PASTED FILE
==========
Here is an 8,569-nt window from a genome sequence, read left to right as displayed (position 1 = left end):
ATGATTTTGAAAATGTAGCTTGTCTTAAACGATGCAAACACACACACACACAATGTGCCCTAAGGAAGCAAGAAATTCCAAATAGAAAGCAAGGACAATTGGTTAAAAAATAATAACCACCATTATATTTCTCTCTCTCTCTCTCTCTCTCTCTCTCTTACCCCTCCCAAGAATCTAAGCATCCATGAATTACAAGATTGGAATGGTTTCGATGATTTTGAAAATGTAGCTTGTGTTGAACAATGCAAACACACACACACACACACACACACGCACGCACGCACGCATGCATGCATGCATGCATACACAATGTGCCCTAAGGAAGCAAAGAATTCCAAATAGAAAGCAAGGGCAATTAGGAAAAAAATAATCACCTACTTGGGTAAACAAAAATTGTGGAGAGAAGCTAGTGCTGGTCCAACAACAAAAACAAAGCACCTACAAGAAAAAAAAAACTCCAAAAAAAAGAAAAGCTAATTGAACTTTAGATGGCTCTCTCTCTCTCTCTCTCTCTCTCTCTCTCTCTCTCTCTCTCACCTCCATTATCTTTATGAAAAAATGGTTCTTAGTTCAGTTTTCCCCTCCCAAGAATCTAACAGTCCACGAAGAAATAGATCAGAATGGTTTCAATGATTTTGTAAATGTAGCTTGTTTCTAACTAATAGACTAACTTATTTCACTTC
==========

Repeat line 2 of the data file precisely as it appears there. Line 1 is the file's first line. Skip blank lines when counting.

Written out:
ATGATTTTGAAAATGTAGCTTGTCTTAAACGATGCAAACACACACACACACAATGTGCCCTAAGGAAGCAAGAAATTCCAAATAGAAAGCAAGGACAATTGGTTAAAAAATAATAACCACCATTATATTTCTCTCTCTCTCTCTCTCTCTCTCTCTCTTACCCCTCCCAAGAATCTAAGCATCCATGAATTACAAGATTGGAATGGTTTCGATGATTTTGAAAATGTAGCTTGTGTTGAACAATGCAAACACACACACACACACACACACACGCACGCACGCACGCATGCATGCATGCATGCATACACAATGTGCCCTAAGGAAGCAAAGAATTCCAAATAGAAAGCAAGGGCAATTAGGAAAAAAATAATCACCTACTTGGGTAAACAAAAATTGTGGAGAGAAGCTAGTGCTGGTCCAACAACAAAAACAAAGCACCTACAAGAAAAAAAAAACTCCAAAAAAAAGAAAAGCTAATTGAACTTTAGATGGCTCTCTCTCTCTCTCTCTCTCTCTCTCTCTCTCTCTCTCTCTCACCTCCATTATCTTTATGAAAAAATGGTTCTTAGTTCAGTTTTCCCCTCCCAAGAATCTAACAGTCCACGAAGAAATAGATCAGAATGGTTTCAATGATTTTGTAAATGTAGCTTGTTTCTAACTAATAGACTAACTTATTTCACTTC